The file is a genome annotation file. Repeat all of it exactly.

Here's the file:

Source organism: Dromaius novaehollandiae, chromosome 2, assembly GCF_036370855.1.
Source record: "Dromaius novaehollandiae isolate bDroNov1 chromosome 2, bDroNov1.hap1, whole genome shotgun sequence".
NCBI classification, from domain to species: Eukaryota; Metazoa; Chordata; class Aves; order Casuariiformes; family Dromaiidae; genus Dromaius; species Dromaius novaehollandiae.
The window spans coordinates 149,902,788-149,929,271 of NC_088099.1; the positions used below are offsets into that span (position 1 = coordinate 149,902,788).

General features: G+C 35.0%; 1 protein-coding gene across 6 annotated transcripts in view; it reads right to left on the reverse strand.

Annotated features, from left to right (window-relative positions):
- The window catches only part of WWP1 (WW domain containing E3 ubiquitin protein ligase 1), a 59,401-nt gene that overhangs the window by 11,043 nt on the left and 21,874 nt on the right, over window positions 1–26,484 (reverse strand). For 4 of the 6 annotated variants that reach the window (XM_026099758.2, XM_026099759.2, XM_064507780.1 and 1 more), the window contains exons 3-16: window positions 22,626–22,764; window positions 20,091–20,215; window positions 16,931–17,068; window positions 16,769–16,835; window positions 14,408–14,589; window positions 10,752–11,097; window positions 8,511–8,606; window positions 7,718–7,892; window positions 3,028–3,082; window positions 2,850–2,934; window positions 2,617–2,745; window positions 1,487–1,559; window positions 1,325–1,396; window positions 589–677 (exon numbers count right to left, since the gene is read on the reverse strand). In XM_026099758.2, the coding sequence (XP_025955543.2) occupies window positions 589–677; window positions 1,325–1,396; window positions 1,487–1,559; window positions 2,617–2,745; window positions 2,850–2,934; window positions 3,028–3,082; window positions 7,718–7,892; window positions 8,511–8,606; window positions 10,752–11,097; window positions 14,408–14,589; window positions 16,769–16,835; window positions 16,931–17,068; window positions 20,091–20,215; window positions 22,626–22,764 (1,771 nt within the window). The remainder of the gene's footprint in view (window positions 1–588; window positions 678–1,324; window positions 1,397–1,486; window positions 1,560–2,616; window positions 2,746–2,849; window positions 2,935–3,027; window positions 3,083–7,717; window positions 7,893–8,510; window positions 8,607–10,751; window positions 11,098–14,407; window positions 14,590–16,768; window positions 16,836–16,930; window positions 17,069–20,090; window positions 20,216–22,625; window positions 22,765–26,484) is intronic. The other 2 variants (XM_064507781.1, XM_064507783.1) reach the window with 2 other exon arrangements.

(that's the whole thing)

Source organism: Dromaius novaehollandiae, chromosome 2, assembly GCF_036370855.1.
Source record: "Dromaius novaehollandiae isolate bDroNov1 chromosome 2, bDroNov1.hap1, whole genome shotgun sequence".
NCBI classification, from domain to species: Eukaryota; Metazoa; Chordata; class Aves; order Casuariiformes; family Dromaiidae; genus Dromaius; species Dromaius novaehollandiae.
The window spans coordinates 149,902,788-149,929,271 of NC_088099.1; the positions used below are offsets into that span (position 1 = coordinate 149,902,788).

General features: G+C 35.0%; 1 protein-coding gene across 6 annotated transcripts in view; it reads right to left on the reverse strand.

Annotated features, from left to right (window-relative positions):
- The window catches only part of WWP1 (WW domain containing E3 ubiquitin protein ligase 1), a 59,401-nt gene that overhangs the window by 11,043 nt on the left and 21,874 nt on the right, over window positions 1–26,484 (reverse strand). For 4 of the 6 annotated variants that reach the window (XM_026099758.2, XM_026099759.2, XM_064507780.1 and 1 more), the window contains exons 3-16: window positions 22,626–22,764; window positions 20,091–20,215; window positions 16,931–17,068; window positions 16,769–16,835; window positions 14,408–14,589; window positions 10,752–11,097; window positions 8,511–8,606; window positions 7,718–7,892; window positions 3,028–3,082; window positions 2,850–2,934; window positions 2,617–2,745; window positions 1,487–1,559; window positions 1,325–1,396; window positions 589–677 (exon numbers count right to left, since the gene is read on the reverse strand). In XM_026099758.2, the coding sequence (XP_025955543.2) occupies window positions 589–677; window positions 1,325–1,396; window positions 1,487–1,559; window positions 2,617–2,745; window positions 2,850–2,934; window positions 3,028–3,082; window positions 7,718–7,892; window positions 8,511–8,606; window positions 10,752–11,097; window positions 14,408–14,589; window positions 16,769–16,835; window positions 16,931–17,068; window positions 20,091–20,215; window positions 22,626–22,764 (1,771 nt within the window). The remainder of the gene's footprint in view (window positions 1–588; window positions 678–1,324; window positions 1,397–1,486; window positions 1,560–2,616; window positions 2,746–2,849; window positions 2,935–3,027; window positions 3,083–7,717; window positions 7,893–8,510; window positions 8,607–10,751; window positions 11,098–14,407; window positions 14,590–16,768; window positions 16,836–16,930; window positions 17,069–20,090; window positions 20,216–22,625; window positions 22,765–26,484) is intronic. The other 2 variants (XM_064507781.1, XM_064507783.1) reach the window with 2 other exon arrangements.